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Suspect arrested for rape and torture of 3 Sacramento women in the 90s

The Sacramento County D.A. said the cold cases were solved by using passion, patience and persistence. Police say they used "genetic genealogy" and DNA testing.

Posted: Jul 2, 2019 7:02 PM
Updated: Jul 3, 2019 12:31 AM

SACRAMENTO, Calif. - Sacramento police announced that they cracked another serial rape cold case in California that was moved forward to an arrest based on DNA testing and "genetic genealogy."

The suspect in the 1990s rape cases of several Sacramento women is now behind bars said reporter Rachel Wulff.

Wulff talked to neighbors in the east Sacramento neighborhood where Mark Manteuffel lived for more than a decade. Several people told her they could not believe that their neighbor is being charged in several violent rape cases that occurred between 1992 and 1994. It turns out he was known in the neighborhood. He was a quiet guy but was known for talking with people, and for being helpful. As an example, Manteuffel reportedly helped some neighbors with the rewiring of their home.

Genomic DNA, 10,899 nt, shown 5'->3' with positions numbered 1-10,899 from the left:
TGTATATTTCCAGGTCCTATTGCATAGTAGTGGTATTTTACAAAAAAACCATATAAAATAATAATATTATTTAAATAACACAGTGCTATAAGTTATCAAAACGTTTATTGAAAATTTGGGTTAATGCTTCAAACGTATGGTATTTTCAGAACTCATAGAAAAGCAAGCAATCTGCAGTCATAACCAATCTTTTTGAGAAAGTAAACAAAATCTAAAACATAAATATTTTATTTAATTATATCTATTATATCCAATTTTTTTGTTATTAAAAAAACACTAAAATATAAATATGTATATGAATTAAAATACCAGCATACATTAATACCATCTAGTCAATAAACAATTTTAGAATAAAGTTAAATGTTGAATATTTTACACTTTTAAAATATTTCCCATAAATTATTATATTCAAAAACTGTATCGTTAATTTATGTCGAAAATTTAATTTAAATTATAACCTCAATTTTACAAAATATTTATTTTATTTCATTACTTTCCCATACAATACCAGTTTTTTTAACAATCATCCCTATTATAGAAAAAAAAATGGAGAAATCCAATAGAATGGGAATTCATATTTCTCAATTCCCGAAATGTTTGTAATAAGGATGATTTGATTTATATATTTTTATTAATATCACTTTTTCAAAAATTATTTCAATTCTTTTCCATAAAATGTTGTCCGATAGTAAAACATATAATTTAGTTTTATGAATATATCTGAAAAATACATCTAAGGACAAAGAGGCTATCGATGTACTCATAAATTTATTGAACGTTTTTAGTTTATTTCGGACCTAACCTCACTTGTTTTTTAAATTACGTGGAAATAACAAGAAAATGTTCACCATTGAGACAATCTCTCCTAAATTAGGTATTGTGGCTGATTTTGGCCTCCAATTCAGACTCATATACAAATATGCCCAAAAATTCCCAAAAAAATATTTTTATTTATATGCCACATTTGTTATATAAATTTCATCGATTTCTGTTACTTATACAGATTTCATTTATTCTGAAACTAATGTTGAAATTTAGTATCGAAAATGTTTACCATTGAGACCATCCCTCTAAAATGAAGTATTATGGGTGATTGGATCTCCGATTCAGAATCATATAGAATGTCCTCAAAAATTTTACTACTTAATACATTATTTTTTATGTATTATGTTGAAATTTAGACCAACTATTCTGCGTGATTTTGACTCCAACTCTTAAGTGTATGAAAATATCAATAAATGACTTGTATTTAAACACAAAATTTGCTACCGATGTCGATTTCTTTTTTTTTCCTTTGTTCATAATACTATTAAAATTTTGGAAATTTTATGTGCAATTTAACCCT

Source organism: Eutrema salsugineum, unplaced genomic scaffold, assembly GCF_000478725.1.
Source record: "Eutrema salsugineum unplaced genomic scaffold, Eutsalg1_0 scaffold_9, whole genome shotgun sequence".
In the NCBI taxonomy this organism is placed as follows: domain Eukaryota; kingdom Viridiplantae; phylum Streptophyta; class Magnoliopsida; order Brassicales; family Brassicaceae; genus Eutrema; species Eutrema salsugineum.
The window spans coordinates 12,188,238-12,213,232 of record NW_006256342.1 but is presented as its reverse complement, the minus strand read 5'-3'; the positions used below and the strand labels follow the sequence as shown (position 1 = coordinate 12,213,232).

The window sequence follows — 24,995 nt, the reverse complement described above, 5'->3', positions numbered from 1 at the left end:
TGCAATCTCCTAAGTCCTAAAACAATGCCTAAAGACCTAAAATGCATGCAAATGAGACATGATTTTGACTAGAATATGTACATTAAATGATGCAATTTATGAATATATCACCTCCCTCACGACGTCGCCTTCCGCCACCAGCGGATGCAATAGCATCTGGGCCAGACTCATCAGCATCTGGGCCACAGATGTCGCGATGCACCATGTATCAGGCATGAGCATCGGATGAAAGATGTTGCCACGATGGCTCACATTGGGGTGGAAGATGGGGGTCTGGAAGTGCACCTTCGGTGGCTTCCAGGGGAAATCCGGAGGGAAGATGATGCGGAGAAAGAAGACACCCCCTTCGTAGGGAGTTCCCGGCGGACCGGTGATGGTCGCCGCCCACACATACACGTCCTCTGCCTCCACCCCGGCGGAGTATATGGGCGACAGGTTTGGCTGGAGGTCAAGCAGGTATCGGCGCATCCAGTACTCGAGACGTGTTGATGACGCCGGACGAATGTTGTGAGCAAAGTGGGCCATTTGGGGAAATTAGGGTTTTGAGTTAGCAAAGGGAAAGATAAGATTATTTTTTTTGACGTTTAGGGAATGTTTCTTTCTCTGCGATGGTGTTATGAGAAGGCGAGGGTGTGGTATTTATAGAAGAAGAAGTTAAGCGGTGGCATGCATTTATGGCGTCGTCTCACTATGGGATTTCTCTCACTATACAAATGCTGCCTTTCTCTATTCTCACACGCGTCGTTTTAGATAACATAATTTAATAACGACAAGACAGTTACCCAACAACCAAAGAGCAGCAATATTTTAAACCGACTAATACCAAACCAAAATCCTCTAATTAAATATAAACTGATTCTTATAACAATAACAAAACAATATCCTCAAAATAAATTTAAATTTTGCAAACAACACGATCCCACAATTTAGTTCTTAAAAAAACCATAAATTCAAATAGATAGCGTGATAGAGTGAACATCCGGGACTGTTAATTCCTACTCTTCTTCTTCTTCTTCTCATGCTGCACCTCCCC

He attended Sacramento State, and even lectured there in the fall of 1993, confirmed university officials.

Manteuffel also worked in the federal prison system as an administrator. He retired in Florida in 2014.

Police in Sacramento have said they are convinced he is the man responsible for raping and torturing three women decades ago.

Friday the FBI tracked him down at his home in Decatur, Georgia with the help of DNA that had been recovered at a restaurant.

Investigators used "genetic genealogy" in this case, which is the same technology that led to an arrest in the East Area Rapist case in 2018.

Sacramento Police Chief Daniel Hahn said, "Without our ability to use DNA and genetic genealogy we would not have this predator in custody right now. And maybe never would."

Sacramento County District Attorney Anne Marie Schubert said catching a predator like Mark Manteuffel is about passion, patience and persistence. 

"I'm proud to say we have put a face to that DNA profile and today, a quarter century later, a silent witness has spoken," said the District Attorney.

Schubert praised the ingenuity and teamwork of detectives who had the foresight to keep DNA test kits longer than the law allowed at the time.

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